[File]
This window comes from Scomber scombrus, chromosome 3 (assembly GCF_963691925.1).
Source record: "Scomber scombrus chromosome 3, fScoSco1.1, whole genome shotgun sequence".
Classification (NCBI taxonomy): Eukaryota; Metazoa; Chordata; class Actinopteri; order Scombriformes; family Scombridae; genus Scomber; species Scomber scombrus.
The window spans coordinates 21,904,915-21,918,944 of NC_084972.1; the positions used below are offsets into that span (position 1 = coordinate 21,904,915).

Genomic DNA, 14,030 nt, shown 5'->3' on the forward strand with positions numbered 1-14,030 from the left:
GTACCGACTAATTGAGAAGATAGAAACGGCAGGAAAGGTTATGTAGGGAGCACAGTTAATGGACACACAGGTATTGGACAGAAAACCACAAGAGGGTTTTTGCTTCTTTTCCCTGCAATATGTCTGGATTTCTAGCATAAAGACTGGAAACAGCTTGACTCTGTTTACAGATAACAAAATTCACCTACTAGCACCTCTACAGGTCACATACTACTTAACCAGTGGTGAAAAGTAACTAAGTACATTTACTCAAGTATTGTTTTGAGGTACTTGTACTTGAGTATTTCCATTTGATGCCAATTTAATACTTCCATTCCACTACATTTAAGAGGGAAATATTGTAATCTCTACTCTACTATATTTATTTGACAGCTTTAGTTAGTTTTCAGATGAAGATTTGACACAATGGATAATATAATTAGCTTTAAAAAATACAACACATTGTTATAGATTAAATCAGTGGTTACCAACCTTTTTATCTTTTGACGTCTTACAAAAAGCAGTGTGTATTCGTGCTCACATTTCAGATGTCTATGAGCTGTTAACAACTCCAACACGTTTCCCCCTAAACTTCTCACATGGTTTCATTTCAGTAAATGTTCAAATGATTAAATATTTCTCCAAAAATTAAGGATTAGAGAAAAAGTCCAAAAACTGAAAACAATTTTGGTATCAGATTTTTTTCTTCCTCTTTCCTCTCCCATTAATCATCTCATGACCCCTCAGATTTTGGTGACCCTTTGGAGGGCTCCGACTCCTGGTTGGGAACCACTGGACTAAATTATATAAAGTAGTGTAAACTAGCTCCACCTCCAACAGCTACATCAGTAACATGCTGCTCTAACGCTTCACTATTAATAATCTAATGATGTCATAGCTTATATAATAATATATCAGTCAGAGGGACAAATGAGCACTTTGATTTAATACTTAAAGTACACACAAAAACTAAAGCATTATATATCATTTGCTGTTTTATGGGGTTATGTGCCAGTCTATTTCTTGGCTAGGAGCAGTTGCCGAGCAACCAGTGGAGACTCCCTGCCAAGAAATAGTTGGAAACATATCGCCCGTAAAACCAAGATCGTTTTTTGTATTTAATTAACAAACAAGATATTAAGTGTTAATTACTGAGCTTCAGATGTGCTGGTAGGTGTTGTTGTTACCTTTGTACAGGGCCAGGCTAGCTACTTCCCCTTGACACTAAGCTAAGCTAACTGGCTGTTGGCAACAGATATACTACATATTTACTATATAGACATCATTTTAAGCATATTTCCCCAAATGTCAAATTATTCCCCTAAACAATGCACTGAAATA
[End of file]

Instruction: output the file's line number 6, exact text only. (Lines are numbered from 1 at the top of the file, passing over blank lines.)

GTACCGACTAATTGAGAAGATAGAAACGGCAGGAAAGGTTATGTAGGGAGCACAGTTAATGGACACACAGGTATTGGACAGAAAACCACAAGAGGGTTTTTGCTTCTTTTCCCTGCAATATGTCTGGATTTCTAGCATAAAGACTGGAAACAGCTTGACTCTGTTTACAGATAACAAAATTCACCTACTAGCACCTCTACAGGTCACATACTACTTAACCAGTGGTGAAAAGTAACTAAGTACATTTACTCAAGTATTGTTTTGAGGTACTTGTACTTGAGTATTTCCATTTGATGCCAATTTAATACTTCCATTCCACTACATTTAAGAGGGAAATATTGTAATCTCTACTCTACTATATTTATTTGACAGCTTTAGTTAGTTTTCAGATGAAGATTTGACACAATGGATAATATAATTAGCTTTAAAAAATACAACACATTGTTATAGATTAAATCAGTGGTTACCAACCTTTTTATCTTTTGACGTCTTACAAAAAGCAGTGTGTATTCGTGCTCACATTTCAGATGTCTATGAGCTGTTAACAACTCCAACACGTTTCCCCCTAAACTTCTCACATGGTTTCATTTCAGTAAATGTTCAAATGATTAAATATTTCTCCAAAAATTAAGGATTAGAGAAAAAGTCCAAAAACTGAAAACAATTTTGGTATCAGATTTTTTTCTTCCTCTTTCCTCTCCCATTAATCATCTCATGACCCCTCAGATTTTGGTGACCCTTTGGAGGGCTCCGACTCCTGGTTGGGAACCACTGGACTAAATTATATAAAGTAGTGTAAACTAGCTCCACCTCCAACAGCTACATCAGTAACATGCTGCTCTAACGCTTCACTATTAATAATCTAATGATGTCATAGCTTATATAATAATATATCAGTCAGAGGGACAAATGAGCACTTTGATTTAATACTTAAAGTACACACAAAAACTAAAGCATTATATATCATTTGCTGTTTTATGGGGTTATGTGCCAGTCTATTTCTTGGCTAGGAGCAGTTGCCGAGCAACCAGTGGAGACTCCCTGCCAAGAAATAGTTGGAAACATATCGCCCGTAAAACCAAGATCGTTTTTTGTATTTAATTAACAAACAAGATATTAAGTGTTAATTACTGAGCTTCAGATGTGCTGGTAGGTGTTGTTGTTACCTTTGTACAGGGCCAGGCTAGCTACTTCCCCTTGACACTAAGCTAAGCTAACTGGCTGTTGGCAACAGATATACTACATATTTACTATATAGACATCATTTTAAGCATATTTCCCCAAATGTCAAATTATTCCCCTAAACAATGCACTGAAATA